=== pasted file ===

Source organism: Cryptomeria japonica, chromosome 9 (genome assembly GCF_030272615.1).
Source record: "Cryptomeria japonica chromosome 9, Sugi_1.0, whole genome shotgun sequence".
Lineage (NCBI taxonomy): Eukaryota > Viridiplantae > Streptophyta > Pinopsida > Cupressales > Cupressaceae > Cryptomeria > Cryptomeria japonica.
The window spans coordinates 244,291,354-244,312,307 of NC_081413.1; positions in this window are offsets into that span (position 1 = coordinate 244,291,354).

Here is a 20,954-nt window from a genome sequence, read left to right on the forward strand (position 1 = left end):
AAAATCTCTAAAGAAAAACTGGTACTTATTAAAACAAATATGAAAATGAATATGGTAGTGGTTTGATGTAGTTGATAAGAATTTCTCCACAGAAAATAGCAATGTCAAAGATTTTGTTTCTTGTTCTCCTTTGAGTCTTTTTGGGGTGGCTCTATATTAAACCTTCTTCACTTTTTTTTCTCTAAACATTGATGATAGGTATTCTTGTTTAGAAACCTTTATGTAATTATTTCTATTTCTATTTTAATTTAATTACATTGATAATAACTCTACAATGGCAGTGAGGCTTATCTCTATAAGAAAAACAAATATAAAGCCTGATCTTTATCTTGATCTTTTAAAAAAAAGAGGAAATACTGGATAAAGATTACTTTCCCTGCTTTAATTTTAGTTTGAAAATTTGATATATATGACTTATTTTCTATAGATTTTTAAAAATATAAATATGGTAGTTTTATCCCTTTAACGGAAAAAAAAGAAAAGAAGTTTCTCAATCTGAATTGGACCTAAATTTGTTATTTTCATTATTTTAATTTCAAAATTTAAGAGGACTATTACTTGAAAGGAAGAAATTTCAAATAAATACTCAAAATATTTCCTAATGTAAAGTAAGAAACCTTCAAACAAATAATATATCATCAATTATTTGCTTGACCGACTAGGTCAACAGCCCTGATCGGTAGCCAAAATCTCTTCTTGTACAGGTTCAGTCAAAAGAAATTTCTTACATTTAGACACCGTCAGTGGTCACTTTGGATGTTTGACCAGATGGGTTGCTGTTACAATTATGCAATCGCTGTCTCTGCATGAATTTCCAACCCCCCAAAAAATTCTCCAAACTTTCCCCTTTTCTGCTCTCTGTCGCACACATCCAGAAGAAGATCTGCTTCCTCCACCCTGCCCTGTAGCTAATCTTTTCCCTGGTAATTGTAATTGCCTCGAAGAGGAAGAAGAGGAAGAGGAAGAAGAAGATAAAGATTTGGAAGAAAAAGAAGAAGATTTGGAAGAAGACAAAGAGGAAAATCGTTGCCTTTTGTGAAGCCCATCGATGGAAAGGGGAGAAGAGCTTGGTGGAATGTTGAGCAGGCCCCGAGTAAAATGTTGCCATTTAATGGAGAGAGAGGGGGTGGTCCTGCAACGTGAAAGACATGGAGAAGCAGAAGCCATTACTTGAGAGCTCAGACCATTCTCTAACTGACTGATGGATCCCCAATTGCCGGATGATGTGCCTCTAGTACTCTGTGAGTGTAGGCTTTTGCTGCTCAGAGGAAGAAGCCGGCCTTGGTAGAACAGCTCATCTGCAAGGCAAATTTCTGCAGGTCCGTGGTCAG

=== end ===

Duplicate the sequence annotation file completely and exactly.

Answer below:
Source organism: Cryptomeria japonica, chromosome 9 (genome assembly GCF_030272615.1).
Source record: "Cryptomeria japonica chromosome 9, Sugi_1.0, whole genome shotgun sequence".
Lineage (NCBI taxonomy): Eukaryota > Viridiplantae > Streptophyta > Pinopsida > Cupressales > Cupressaceae > Cryptomeria > Cryptomeria japonica.
The window spans coordinates 244,291,354-244,312,307 of NC_081413.1; positions in this window are offsets into that span (position 1 = coordinate 244,291,354).

Here is a 20,954-nt window from a genome sequence, read left to right on the forward strand (position 1 = left end):
AAAATCTCTAAAGAAAAACTGGTACTTATTAAAACAAATATGAAAATGAATATGGTAGTGGTTTGATGTAGTTGATAAGAATTTCTCCACAGAAAATAGCAATGTCAAAGATTTTGTTTCTTGTTCTCCTTTGAGTCTTTTTGGGGTGGCTCTATATTAAACCTTCTTCACTTTTTTTTCTCTAAACATTGATGATAGGTATTCTTGTTTAGAAACCTTTATGTAATTATTTCTATTTCTATTTTAATTTAATTACATTGATAATAACTCTACAATGGCAGTGAGGCTTATCTCTATAAGAAAAACAAATATAAAGCCTGATCTTTATCTTGATCTTTTAAAAAAAAGAGGAAATACTGGATAAAGATTACTTTCCCTGCTTTAATTTTAGTTTGAAAATTTGATATATATGACTTATTTTCTATAGATTTTTAAAAATATAAATATGGTAGTTTTATCCCTTTAACGGAAAAAAAAGAAAAGAAGTTTCTCAATCTGAATTGGACCTAAATTTGTTATTTTCATTATTTTAATTTCAAAATTTAAGAGGACTATTACTTGAAAGGAAGAAATTTCAAATAAATACTCAAAATATTTCCTAATGTAAAGTAAGAAACCTTCAAACAAATAATATATCATCAATTATTTGCTTGACCGACTAGGTCAACAGCCCTGATCGGTAGCCAAAATCTCTTCTTGTACAGGTTCAGTCAAAAGAAATTTCTTACATTTAGACACCGTCAGTGGTCACTTTGGATGTTTGACCAGATGGGTTGCTGTTACAATTATGCAATCGCTGTCTCTGCATGAATTTCCAACCCCCCAAAAAATTCTCCAAACTTTCCCCTTTTCTGCTCTCTGTCGCACACATCCAGAAGAAGATCTGCTTCCTCCACCCTGCCCTGTAGCTAATCTTTTCCCTGGTAATTGTAATTGCCTCGAAGAGGAAGAAGAGGAAGAGGAAGAAGAAGATAAAGATTTGGAAGAAAAAGAAGAAGATTTGGAAGAAGACAAAGAGGAAAATCGTTGCCTTTTGTGAAGCCCATCGATGGAAAGGGGAGAAGAGCTTGGTGGAATGTTGAGCAGGCCCCGAGTAAAATGTTGCCATTTAATGGAGAGAGAGGGGGTGGTCCTGCAACGTGAAAGACATGGAGAAGCAGAAGCCATTACTTGAGAGCTCAGACCATTCTCTAACTGACTGATGGATCCCCAATTGCCGGATGATGTGCCTCTAGTACTCTGTGAGTGTAGGCTTTTGCTGCTCAGAGGAAGAAGCCGGCCTTGGTAGAACAGCTCATCTGCAAGGCAAATTTCTGCAGGTCCGTGGTCAG